made clear was that there was no real liquidity in the markets when it was needed. All fund
managers tried to do the same thing at the same time: to sell short the derivatives -- stock
index futures in this case -- in a futile attempt to hedge their stock positions.
But the selling spree triggered an automated trading spiral – in effect, a computer-driven
freefall. Financial derivatives, in effect sophisticated bets on the future direction of stock
prices, had made their debut on Wall Street by helping trigger the largest one-day fall in the
stock market’s history. It was a shaky start and not by any means the last crisis to be fed by
the exotic new financial derivatives.
Stephen Zarlenga, then a trader who was in the New York trading pits during the crisis days
in 1987, gave a first hand trader’s view of the impact of the new derivatives on stock prices:
They created a huge discount in the futures market…The arbitrageurs who
bought futures from them at a big discount, turned around and sold the
underlying stocks, pushing the cash markets down, feeding the process and
eventually driving the market into the ground.
Some of the biggest firms in Wall Street found they could not stop their preprogrammed
computers from automatically engaging in this derivatives
trading. According to private reports, they had to unplug or cut the wiring to
computers, or find other ways to cut off the electricity to them (there were
rumors about fireman's axes from hallways being used), for they couldn’t be
switched off and were issuing orders directly to the exchange floors.
The New York Stock Exchange at one point on Monday and Tuesday seriously
considered closing down entirely for a period of days or weeks and made this
public…It was at this point…that Greenspan made an uncharacteristic
announcement. He said in no uncertain terms that the Fed would make credit
available to the brokerage community, as needed. This was a turning point, as
Greenspan’s recent appointment as Chairman of the Fed in mid 1987 had been
one of the early reasons for the market’s sell off. 6
What was significant about the October 1987 one-day crash was not the size of the fall, some
23%. It was the fact that the Fed, unannounced to the public, intervened through Greenspan’s
trusted New York bank cronies at J.P. Morgan and elsewhere on October 20 to manipulate a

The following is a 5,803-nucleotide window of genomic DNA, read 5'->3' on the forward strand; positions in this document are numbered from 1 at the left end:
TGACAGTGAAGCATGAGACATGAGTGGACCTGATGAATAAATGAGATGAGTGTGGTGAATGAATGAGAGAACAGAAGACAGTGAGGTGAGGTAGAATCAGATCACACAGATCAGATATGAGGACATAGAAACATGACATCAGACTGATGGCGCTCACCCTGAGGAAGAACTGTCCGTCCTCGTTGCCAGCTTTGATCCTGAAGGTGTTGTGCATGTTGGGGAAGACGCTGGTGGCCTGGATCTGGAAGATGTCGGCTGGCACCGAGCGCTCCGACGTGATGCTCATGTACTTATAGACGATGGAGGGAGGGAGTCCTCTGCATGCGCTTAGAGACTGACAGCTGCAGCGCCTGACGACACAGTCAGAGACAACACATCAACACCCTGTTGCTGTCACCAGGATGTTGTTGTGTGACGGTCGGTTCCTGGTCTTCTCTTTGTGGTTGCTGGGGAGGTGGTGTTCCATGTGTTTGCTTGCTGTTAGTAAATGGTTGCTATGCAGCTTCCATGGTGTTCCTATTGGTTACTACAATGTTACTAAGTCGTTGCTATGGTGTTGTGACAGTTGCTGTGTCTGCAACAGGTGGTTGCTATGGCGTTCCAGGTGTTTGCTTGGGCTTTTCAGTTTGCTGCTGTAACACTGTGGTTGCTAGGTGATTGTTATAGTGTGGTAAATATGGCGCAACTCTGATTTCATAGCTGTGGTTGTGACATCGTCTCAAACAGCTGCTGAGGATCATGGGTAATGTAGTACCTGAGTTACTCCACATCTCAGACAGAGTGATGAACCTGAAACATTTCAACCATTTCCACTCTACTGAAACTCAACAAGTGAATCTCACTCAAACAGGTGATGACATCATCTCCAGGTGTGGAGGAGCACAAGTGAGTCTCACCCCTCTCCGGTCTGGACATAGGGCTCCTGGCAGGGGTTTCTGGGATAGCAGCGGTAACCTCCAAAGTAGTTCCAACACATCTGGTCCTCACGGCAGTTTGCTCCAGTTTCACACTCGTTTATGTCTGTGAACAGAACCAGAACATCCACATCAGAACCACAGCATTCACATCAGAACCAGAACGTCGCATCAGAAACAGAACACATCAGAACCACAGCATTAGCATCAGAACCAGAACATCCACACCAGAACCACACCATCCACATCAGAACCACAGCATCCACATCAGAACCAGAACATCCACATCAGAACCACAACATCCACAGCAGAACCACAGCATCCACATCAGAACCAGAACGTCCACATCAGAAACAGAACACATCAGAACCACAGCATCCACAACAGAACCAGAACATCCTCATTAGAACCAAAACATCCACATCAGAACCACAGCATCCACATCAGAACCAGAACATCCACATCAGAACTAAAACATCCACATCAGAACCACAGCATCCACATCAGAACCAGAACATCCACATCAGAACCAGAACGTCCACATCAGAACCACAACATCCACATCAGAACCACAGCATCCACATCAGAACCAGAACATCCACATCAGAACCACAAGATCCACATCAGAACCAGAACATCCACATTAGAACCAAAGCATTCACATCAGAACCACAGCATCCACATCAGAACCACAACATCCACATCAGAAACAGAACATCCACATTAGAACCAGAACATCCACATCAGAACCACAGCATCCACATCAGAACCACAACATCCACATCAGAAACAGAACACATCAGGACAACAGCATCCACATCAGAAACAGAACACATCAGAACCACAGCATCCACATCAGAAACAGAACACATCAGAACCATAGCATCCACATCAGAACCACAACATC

stock recovery through use of the new financial instruments, the derivatives.
The visible or presumed cause of the October 1987 market recovery seemed to occur when
the Chicago-based MMI (Major Market Index) future price of select New York Stock
Exchange blue chip stocks began suddenly to trade at a premium to the underlying actual
stocks, midday Tuesday, at a time when one after another Dow stock had been closed down
for trading. That was interpreted as a sign that “smart money” knew a rebound was about to
happen. Brokers cautiously began buying the real stocks.
The meltdown began to reverse. Arbitrageurs, high-risk securities gamblers, bought the
underlying stocks, re-opening them, and sold the MMI futures at a premium. The New York
stock market had magically and for no clear reason begun a dramatic recovery. It was created
in the trading pits of the Chicago MMI futures exchange, far from view of most of the public.
Greenspan and his New York financial cronies had successfully engineered a stock market
recovery using the same derivatives trading models in reverse, to drive the price of stocks
sharply higher just as they had driven the same stocks to the bottom only days earlier. It was
the dawn of the era of financial derivatives, a world of potential manipulation beyond belief.
For most mundane Wall Street traders, financial derivatives gradually became accepted as a
highly profitable new instrument to make money out of money. A few savvy financial insiders
realized that those who could gain control of the market for the new financial derivatives, and
control of their exchanges, had the potential to make or break entire financial markets. It was
the start of one of the most colossal projects in the history of finance—the derivatives